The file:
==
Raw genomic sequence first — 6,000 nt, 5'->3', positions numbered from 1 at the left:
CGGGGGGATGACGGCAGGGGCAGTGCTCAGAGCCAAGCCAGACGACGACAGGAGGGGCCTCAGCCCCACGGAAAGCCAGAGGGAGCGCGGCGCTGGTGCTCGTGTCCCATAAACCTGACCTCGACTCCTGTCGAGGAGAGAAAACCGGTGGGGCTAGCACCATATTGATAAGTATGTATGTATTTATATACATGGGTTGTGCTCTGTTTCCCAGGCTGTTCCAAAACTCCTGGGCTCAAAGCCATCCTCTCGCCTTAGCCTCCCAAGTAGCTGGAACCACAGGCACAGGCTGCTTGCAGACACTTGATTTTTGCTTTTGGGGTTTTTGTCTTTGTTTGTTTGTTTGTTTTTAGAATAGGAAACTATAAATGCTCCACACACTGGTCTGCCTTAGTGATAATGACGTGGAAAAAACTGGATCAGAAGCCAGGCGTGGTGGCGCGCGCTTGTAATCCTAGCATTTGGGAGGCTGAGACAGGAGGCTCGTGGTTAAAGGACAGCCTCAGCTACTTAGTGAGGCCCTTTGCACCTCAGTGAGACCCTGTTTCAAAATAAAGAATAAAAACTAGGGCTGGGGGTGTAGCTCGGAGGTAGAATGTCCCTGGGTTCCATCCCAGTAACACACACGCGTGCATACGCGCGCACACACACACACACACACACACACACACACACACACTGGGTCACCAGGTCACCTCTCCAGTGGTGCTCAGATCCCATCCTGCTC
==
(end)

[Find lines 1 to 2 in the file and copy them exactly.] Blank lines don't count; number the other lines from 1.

Raw genomic sequence first — 6,000 nt, 5'->3', positions numbered from 1 at the left:
CGGGGGGATGACGGCAGGGGCAGTGCTCAGAGCCAAGCCAGACGACGACAGGAGGGGCCTCAGCCCCACGGAAAGCCAGAGGGAGCGCGGCGCTGGTGCTCGTGTCCCATAAACCTGACCTCGACTCCTGTCGAGGAGAGAAAACCGGTGGGGCTAGCACCATATTGATAAGTATGTATGTATTTATATACATGGGTTGTGCTCTGTTTCCCAGGCTGTTCCAAAACTCCTGGGCTCAAAGCCATCCTCTCGCCTTAGCCTCCCAAGTAGCTGGAACCACAGGCACAGGCTGCTTGCAGACACTTGATTTTTGCTTTTGGGGTTTTTGTCTTTGTTTGTTTGTTTGTTTTTAGAATAGGAAACTATAAATGCTCCACACACTGGTCTGCCTTAGTGATAATGACGTGGAAAAAACTGGATCAGAAGCCAGGCGTGGTGGCGCGCGCTTGTAATCCTAGCATTTGGGAGGCTGAGACAGGAGGCTCGTGGTTAAAGGACAGCCTCAGCTACTTAGTGAGGCCCTTTGCACCTCAGTGAGACCCTGTTTCAAAATAAAGAATAAAAACTAGGGCTGGGGGTGTAGCTCGGAGGTAGAATGTCCCTGGGTTCCATCCCAGTAACACACACGCGTGCATACGCGCGCACACACACACACACACACACACACACACACACACACTGGGTCACCAGGTCACCTCTCCAGTGGTGCTCAGATCCCATCCTGCTC